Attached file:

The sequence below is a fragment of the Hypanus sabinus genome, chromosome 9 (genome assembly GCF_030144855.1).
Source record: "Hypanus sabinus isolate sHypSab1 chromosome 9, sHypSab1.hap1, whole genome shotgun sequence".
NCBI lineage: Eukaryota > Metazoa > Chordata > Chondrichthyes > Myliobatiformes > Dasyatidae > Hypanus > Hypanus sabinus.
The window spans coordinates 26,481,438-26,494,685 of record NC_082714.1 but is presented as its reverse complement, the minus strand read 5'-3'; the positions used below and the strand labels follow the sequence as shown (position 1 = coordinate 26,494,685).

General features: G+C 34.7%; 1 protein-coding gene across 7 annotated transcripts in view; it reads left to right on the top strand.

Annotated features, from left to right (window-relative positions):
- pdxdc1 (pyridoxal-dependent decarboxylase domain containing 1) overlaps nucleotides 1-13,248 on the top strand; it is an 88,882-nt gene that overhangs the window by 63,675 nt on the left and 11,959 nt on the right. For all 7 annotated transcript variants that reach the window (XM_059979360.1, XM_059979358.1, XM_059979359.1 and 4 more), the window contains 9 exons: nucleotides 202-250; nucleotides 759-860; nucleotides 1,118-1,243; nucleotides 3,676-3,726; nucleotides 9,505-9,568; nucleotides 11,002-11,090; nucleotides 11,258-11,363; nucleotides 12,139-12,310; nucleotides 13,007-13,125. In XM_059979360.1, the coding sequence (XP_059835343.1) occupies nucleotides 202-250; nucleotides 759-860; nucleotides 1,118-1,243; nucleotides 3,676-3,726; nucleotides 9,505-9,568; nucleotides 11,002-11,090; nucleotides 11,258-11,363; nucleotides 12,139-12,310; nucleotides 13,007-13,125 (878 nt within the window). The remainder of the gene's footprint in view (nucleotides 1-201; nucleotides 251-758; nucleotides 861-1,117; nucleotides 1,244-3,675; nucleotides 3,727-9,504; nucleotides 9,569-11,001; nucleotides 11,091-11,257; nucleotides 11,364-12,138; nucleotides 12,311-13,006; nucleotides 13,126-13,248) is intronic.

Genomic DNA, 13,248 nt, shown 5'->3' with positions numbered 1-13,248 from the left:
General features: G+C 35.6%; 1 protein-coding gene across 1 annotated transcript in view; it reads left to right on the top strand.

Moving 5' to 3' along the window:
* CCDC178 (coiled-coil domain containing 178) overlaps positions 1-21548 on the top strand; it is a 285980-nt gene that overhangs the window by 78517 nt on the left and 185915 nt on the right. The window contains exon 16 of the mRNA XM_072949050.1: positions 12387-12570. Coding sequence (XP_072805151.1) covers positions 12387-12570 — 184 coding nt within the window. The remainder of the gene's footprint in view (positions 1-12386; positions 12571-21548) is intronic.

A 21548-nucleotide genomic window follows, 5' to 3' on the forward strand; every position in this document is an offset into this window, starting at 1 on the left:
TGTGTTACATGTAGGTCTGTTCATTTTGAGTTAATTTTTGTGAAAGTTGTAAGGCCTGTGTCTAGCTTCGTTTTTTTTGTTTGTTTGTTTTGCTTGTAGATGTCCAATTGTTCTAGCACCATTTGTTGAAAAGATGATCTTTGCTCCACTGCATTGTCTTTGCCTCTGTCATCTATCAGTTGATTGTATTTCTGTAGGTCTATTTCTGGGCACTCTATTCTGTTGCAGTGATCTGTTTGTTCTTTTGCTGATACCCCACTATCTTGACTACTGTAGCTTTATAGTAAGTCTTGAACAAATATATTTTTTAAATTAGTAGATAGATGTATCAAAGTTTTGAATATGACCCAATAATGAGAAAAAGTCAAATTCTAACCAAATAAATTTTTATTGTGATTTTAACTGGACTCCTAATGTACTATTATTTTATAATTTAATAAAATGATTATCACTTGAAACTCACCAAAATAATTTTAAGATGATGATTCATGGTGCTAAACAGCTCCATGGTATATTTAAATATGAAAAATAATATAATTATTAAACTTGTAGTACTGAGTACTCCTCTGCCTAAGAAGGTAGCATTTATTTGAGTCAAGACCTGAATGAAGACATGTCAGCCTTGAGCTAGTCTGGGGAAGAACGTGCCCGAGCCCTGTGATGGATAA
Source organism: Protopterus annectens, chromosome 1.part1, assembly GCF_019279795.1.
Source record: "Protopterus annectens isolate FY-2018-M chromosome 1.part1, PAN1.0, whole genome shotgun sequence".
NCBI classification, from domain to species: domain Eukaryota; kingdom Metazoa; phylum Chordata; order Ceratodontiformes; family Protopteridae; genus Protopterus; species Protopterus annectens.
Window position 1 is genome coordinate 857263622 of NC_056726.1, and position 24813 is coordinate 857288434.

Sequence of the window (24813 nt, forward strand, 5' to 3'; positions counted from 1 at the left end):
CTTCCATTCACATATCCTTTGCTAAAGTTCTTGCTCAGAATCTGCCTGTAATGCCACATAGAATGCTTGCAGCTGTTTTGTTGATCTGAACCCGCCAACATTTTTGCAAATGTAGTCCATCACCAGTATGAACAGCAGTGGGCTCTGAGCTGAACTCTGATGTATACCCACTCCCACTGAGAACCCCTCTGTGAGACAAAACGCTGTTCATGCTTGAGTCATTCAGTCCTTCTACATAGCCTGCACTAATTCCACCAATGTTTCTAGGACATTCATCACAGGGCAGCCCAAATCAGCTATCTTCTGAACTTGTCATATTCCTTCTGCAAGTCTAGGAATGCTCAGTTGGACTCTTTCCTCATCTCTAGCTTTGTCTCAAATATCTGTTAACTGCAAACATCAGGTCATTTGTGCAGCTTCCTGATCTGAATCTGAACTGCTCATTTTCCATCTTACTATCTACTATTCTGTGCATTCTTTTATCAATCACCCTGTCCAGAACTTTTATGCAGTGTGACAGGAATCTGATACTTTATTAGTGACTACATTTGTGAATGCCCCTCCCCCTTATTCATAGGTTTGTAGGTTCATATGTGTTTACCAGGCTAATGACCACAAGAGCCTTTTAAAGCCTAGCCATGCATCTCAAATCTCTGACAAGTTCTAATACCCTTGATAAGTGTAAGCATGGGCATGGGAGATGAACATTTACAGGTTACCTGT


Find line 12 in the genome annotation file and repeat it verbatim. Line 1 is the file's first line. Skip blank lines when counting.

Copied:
A 21548-nucleotide genomic window follows, 5' to 3' on the forward strand; every position in this document is an offset into this window, starting at 1 on the left: